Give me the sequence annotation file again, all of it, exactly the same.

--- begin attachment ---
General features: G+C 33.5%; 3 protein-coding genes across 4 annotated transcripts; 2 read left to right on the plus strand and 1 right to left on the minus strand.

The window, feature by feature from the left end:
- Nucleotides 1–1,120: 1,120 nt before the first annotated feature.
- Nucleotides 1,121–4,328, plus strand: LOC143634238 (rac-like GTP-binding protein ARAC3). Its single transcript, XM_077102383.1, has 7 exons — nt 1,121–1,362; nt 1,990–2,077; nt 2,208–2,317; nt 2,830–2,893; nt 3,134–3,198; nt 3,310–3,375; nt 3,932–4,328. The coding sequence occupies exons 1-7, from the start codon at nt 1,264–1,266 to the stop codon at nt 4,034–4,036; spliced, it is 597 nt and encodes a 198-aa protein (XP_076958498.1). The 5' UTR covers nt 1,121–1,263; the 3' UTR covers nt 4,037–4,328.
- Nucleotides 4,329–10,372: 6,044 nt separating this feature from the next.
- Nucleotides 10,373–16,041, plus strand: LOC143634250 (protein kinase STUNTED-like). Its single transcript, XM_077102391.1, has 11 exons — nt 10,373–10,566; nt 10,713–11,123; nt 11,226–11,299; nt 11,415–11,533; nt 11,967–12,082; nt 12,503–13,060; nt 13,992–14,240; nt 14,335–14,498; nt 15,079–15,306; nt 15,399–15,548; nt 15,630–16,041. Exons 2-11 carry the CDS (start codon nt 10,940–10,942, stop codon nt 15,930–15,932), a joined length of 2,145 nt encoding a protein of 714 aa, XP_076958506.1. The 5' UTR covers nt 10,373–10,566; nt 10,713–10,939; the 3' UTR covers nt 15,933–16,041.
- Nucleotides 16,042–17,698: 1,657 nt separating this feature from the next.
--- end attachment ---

General features: G+C 33.5%; 3 protein-coding genes across 4 annotated transcripts; 2 read left to right on the plus strand and 1 right to left on the minus strand.

The window, feature by feature from the left end:
- Nucleotides 1–1,120: 1,120 nt before the first annotated feature.
- Nucleotides 1,121–4,328, plus strand: LOC143634238 (rac-like GTP-binding protein ARAC3). Its single transcript, XM_077102383.1, has 7 exons — nt 1,121–1,362; nt 1,990–2,077; nt 2,208–2,317; nt 2,830–2,893; nt 3,134–3,198; nt 3,310–3,375; nt 3,932–4,328. The coding sequence occupies exons 1-7, from the start codon at nt 1,264–1,266 to the stop codon at nt 4,034–4,036; spliced, it is 597 nt and encodes a 198-aa protein (XP_076958498.1). The 5' UTR covers nt 1,121–1,263; the 3' UTR covers nt 4,037–4,328.
- Nucleotides 4,329–10,372: 6,044 nt separating this feature from the next.
- Nucleotides 10,373–16,041, plus strand: LOC143634250 (protein kinase STUNTED-like). Its single transcript, XM_077102391.1, has 11 exons — nt 10,373–10,566; nt 10,713–11,123; nt 11,226–11,299; nt 11,415–11,533; nt 11,967–12,082; nt 12,503–13,060; nt 13,992–14,240; nt 14,335–14,498; nt 15,079–15,306; nt 15,399–15,548; nt 15,630–16,041. Exons 2-11 carry the CDS (start codon nt 10,940–10,942, stop codon nt 15,930–15,932), a joined length of 2,145 nt encoding a protein of 714 aa, XP_076958506.1. The 5' UTR covers nt 10,373–10,566; nt 10,713–10,939; the 3' UTR covers nt 15,933–16,041.
- Nucleotides 16,042–17,698: 1,657 nt separating this feature from the next.